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A Pencil-and-Paper Algorithm for Solving

Sudoku Puzzles (reduced from paper by JF Crook)
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What is Sudoku? 1
Sudoku is a puzzle, featuring a 9x9 board (see right), which has 2 1 2 3
been partially filled out with numbers of the set S = [1, 2,…, 9]. 3
The board subsequently features nine columns (numbered 1-9 4
from left to right), nine rows (numbered 1 - 9 from top to 5 4 5 6
bottom), and 81 cells which are identified c(x, y) where x 6
indicates the row number and y the column. Additionally, the 7
board is divided into nine non-overlapping 3x3 sub-boards, 8 7 8 9
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called boxes, numbered 1-9 from left to right, top to bottom.

Solution to a Sudoku Puzzle

The solution to a Sudoku puzzle requires that each cell contain only one number and that each column,
row and box contain all the elements of set S.

Marking up a Sudoku Puzzle

As each row, column and box can and must contain exactly nine distinct elements, no numbers may be
repeated. As such, given a partially completed Sudoku board, one can markup each cell by writing all
the possible numbers that might occupy it. If a number appears only once in the markup of a column,
row or box, it is a singleton and must be the number occupying that cell. Ideally, one would identify as
many singletons as possible as a first step in marking up a puzzle (before expending the effort to markup
everything). You can do this checking first the highest frequency number and seeing whether it has only
one possible answer in any of the boxes where it is currently absent and then checking the next highest
frequency number until all “forced” entries have been made. 1 2 3

Preemptive Sets 7 6
A preemptive set, X, is a subset of S with a cardinality m, 2 ≤ m 3459 459
≤ 9, that appear across m cells (which we’ll call the span of X),
such that only elements of X appear in the markup of those 8 1
cells. The range of a preemptive set is the row, column or box 23478 34
in which all the cells of the preemptive set are located. In the
3x3 box to the right, there is a preemptive set of m = 4 9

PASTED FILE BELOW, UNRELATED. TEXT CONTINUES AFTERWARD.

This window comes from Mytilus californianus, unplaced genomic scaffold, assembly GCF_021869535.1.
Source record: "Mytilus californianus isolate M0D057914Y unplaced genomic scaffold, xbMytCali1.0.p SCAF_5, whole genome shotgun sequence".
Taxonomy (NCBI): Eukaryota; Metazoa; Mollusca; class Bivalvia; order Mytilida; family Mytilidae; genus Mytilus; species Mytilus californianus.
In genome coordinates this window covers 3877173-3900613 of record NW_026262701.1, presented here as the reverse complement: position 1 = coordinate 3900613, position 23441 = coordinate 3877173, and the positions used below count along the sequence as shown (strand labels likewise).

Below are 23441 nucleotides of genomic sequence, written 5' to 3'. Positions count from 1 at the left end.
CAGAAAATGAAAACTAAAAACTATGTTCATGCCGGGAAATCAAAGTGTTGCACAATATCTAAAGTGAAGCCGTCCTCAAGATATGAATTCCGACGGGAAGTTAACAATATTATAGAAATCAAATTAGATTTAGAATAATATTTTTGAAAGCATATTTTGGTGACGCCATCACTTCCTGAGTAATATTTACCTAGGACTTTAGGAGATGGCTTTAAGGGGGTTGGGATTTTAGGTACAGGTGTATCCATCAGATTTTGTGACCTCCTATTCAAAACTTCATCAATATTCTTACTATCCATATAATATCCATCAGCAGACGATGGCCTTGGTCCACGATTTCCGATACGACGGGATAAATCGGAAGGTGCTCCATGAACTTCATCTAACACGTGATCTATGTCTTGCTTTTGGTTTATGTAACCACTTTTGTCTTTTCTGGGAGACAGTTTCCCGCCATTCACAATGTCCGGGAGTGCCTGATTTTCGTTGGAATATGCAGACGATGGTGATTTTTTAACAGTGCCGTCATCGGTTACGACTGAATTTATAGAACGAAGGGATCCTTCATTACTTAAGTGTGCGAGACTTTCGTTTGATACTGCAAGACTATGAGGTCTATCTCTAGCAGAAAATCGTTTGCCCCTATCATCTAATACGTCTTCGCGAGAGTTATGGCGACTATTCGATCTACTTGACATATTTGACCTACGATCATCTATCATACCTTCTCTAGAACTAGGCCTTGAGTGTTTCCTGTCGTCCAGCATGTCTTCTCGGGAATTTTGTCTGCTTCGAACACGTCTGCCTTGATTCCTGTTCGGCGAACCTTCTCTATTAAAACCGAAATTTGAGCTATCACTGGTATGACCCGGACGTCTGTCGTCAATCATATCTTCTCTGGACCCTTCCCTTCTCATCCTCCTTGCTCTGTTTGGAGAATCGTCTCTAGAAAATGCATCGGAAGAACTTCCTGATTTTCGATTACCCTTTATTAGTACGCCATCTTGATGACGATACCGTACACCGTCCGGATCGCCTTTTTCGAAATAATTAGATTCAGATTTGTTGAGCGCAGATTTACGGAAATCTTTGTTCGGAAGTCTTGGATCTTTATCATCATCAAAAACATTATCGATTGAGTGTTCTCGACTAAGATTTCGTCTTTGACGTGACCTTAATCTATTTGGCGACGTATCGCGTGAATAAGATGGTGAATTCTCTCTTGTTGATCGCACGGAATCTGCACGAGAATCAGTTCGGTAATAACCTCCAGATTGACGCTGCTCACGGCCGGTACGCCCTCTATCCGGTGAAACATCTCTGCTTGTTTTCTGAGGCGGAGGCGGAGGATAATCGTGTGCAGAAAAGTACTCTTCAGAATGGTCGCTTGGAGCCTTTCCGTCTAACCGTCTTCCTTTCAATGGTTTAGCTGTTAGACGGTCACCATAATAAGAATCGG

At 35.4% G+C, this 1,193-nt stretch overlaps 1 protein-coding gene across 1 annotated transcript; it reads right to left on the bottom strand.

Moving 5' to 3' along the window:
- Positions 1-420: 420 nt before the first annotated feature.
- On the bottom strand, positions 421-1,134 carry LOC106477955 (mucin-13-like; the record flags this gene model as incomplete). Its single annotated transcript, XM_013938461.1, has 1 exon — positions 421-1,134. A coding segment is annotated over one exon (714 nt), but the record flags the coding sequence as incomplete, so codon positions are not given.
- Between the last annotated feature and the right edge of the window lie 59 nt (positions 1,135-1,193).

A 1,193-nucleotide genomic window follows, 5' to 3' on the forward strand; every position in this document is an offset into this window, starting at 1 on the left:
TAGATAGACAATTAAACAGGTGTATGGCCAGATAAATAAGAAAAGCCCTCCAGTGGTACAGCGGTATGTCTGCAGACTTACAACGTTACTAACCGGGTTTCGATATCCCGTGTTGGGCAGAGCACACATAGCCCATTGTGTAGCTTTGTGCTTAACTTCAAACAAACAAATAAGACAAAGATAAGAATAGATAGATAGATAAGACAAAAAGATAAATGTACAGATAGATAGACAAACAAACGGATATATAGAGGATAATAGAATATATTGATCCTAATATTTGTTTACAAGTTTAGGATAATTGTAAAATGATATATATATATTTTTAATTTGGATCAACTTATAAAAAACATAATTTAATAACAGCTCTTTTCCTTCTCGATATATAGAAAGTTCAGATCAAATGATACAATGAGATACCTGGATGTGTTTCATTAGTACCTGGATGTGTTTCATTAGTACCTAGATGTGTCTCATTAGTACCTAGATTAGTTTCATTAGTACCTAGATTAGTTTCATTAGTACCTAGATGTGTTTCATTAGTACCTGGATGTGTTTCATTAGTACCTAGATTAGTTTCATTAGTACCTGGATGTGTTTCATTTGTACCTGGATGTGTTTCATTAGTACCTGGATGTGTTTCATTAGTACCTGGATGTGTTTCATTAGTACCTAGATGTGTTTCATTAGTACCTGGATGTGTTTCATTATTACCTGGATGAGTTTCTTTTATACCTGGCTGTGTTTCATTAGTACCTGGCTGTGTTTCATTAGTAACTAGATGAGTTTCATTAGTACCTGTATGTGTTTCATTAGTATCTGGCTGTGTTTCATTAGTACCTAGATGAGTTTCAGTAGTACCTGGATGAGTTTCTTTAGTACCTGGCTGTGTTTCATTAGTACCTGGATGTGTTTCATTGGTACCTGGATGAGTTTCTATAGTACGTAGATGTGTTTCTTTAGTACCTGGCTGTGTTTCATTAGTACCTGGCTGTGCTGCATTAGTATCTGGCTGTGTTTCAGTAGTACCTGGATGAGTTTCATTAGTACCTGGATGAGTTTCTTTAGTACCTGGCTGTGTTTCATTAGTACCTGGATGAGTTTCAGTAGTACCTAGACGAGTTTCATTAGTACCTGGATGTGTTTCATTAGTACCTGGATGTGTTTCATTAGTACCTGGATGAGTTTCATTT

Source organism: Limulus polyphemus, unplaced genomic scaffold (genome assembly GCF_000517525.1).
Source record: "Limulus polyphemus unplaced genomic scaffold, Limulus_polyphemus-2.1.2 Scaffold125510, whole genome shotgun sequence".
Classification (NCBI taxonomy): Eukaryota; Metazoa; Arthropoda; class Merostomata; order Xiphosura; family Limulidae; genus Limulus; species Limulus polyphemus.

containing [3,4,5,9] that spans [c(7,1), c(7,2), c(8,3), c(9,3)]. 234579 24579 345

Occupancy Theorem
The numbers in the preemptive set, X, cannot appear elsewhere in the range of X, only in the specific m
cells that X spans. A quick proof: Consider, for contradiction that a number in X appears elsewhere in
Math 490 – Graph Theory

the range of X. Then it could not appear in the m cells, meaning there would be m – 1 elements to fill m
cells, which would result in a blank space, which violates the conditions for a Sudoku solution.

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Hidden Sets
As occupancy theorem means we can safely remove the 7 6
elements of a preemptive set, X, from the range of X (in this 3459 459
case the box) outside the span of X (the four cells containing
[3,4,5,9] exclusively), we reveal hidden preemptive sets or 8 8 1
singletons. In this example, the removal of [3,4,5,9] from other 23478 34
sets is indicated by a strikethrough. This can, in turn, be used
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to find further preemptive sets (note [2,7] in [c(9,1), c(9,2)],
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which have been bolded and underlined) and singletons (the
preemptive set [2,7] is additionally removed revealing the singleton 8) until either a solution is reached
or no preemptive sets can be broken down into smaller preemptive sets.

Random Choice
When no preemptive sets can be broken down into smaller preemptive sets, then we are forced to
make a random choice and generate a search path “on the fly.” Given the current markups, randomly
assign an available number to a cell (creating a vertex) and then proceed (in a different color) to
evaluate the subsequently available preemptive sets. This will lead to either a solution (in which case